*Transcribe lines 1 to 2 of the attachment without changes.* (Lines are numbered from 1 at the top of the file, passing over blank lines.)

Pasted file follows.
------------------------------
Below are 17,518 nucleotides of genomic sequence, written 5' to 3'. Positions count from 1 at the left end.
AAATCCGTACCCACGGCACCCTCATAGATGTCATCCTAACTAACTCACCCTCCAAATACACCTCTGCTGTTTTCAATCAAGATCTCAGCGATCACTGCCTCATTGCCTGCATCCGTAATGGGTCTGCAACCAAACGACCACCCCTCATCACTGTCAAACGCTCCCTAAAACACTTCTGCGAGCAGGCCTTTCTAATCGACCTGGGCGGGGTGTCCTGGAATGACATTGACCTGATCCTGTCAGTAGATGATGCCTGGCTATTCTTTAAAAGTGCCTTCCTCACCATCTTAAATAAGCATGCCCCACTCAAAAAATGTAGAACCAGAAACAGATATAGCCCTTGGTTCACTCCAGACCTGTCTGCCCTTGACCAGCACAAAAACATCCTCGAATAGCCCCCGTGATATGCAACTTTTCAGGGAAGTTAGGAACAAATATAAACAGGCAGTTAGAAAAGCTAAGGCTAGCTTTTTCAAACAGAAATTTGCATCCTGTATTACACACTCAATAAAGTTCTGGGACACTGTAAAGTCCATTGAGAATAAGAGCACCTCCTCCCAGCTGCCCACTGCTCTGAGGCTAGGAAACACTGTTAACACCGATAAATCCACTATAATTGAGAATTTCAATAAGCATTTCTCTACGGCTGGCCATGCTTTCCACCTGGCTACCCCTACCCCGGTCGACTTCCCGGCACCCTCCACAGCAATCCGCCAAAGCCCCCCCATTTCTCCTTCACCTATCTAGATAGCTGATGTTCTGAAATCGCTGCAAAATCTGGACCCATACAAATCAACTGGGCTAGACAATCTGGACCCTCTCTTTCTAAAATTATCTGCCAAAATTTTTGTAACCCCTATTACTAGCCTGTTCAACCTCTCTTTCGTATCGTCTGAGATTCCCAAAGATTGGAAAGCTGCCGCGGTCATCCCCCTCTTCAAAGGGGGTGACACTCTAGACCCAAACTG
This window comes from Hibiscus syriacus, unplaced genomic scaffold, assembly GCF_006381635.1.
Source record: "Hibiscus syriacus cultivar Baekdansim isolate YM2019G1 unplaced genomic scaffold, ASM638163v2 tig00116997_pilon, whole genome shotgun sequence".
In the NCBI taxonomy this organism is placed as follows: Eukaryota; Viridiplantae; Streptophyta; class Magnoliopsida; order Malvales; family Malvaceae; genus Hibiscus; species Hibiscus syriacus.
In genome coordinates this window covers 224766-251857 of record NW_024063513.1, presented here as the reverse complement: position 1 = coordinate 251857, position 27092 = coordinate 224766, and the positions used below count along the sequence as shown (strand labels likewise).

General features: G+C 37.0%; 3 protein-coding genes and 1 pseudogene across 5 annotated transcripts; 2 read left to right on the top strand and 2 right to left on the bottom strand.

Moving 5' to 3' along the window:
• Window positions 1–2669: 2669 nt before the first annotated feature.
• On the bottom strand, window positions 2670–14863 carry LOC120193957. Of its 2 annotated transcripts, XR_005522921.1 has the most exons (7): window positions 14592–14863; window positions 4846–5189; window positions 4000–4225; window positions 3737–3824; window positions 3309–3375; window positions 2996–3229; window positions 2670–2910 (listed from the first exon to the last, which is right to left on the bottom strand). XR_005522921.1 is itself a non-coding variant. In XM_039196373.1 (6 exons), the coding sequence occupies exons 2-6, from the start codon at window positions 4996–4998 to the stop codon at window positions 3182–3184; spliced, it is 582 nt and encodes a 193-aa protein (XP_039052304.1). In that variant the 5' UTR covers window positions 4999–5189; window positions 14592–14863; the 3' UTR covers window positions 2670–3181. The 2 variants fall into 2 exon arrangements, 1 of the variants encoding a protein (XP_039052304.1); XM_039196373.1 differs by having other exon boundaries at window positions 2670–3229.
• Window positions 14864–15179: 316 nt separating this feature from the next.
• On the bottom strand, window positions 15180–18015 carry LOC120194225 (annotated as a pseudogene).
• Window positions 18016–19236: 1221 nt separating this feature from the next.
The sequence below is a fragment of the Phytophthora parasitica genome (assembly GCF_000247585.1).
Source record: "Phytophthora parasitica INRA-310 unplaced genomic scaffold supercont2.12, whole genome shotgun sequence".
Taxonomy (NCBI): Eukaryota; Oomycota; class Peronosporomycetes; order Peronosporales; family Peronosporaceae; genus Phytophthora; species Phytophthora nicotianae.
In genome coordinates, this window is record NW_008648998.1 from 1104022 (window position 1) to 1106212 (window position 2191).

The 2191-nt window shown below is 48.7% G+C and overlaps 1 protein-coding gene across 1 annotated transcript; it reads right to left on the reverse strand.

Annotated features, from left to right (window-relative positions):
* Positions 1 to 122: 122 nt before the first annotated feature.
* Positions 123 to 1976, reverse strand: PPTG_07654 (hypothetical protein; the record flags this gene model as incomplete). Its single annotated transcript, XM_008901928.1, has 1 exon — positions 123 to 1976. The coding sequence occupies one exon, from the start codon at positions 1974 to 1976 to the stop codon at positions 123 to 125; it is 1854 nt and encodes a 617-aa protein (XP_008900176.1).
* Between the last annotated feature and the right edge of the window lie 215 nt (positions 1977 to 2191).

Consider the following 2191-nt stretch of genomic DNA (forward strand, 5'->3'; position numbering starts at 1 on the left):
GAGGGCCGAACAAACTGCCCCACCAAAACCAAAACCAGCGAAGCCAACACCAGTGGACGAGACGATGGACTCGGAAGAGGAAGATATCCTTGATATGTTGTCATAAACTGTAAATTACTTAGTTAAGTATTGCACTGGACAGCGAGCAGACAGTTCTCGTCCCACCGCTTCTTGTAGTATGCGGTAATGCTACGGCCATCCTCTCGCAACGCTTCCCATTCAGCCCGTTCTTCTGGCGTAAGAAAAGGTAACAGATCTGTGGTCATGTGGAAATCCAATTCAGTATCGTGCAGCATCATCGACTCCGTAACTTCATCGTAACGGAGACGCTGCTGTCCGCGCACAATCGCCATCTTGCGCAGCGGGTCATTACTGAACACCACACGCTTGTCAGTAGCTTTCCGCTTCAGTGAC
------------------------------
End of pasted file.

Below are 17,518 nucleotides of genomic sequence, written 5' to 3'. Positions count from 1 at the left end.
AAATCCGTACCCACGGCACCCTCATAGATGTCATCCTAACTAACTCACCCTCCAAATACACCTCTGCTGTTTTCAATCAAGATCTCAGCGATCACTGCCTCATTGCCTGCATCCGTAATGGGTCTGCAACCAAACGACCACCCCTCATCACTGTCAAACGCTCCCTAAAACACTTCTGCGAGCAGGCCTTTCTAATCGACCTGGGCGGGGTGTCCTGGAATGACATTGACCTGATCCTGTCAGTAGATGATGCCTGGCTATTCTTTAAAAGTGCCTTCCTCACCATCTTAAATAAGCATGCCCCACTCAAAAAATGTAGAACCAGAAACAGATATAGCCCTTGGTTCACTCCAGACCTGTCTGCCCTTGACCAGCACAAAAACATCCTCGAATAGCCCCCGTGATATGCAACTTTTCAGGGAAGTTAGGAACAAATATAAACAGGCAGTTAGAAAAGCTAAGGCTAGCTTTTTCAAACAGAAATTTGCATCCTGTATTACACACTCAATAAAGTTCTGGGACACTGTAAAGTCCATTGAGAATAAGAGCACCTCCTCCCAGCTGCCCACTGCTCTGAGGCTAGGAAACACTGTTAACACCGATAAATCCACTATAATTGAGAATTTCAATAAGCATTTCTCTACGGCTGGCCATGCTTTCCACCTGGCTACCCCTACCCCGGTCGACTTCCCGGCACCCTCCACAGCAATCCGCCAAAGCCCCCCCATTTCTCCTTCACCTATCTAGATAGCTGATGTTCTGAAATCGCTGCAAAATCTGGACCCATACAAATCAACTGGGCTAGACAATCTGGACCCTCTCTTTCTAAAATTATCTGCCAAAATTTTTGTAACCCCTATTACTAGCCTGTTCAACCTCTCTTTCGTATCGTCTGAGATTCCCAAAGATTGGAAAGCTGCCGCGGTCATCCCCCTCTTCAAAGGGGGTGACACTCTAGACCCAAACTG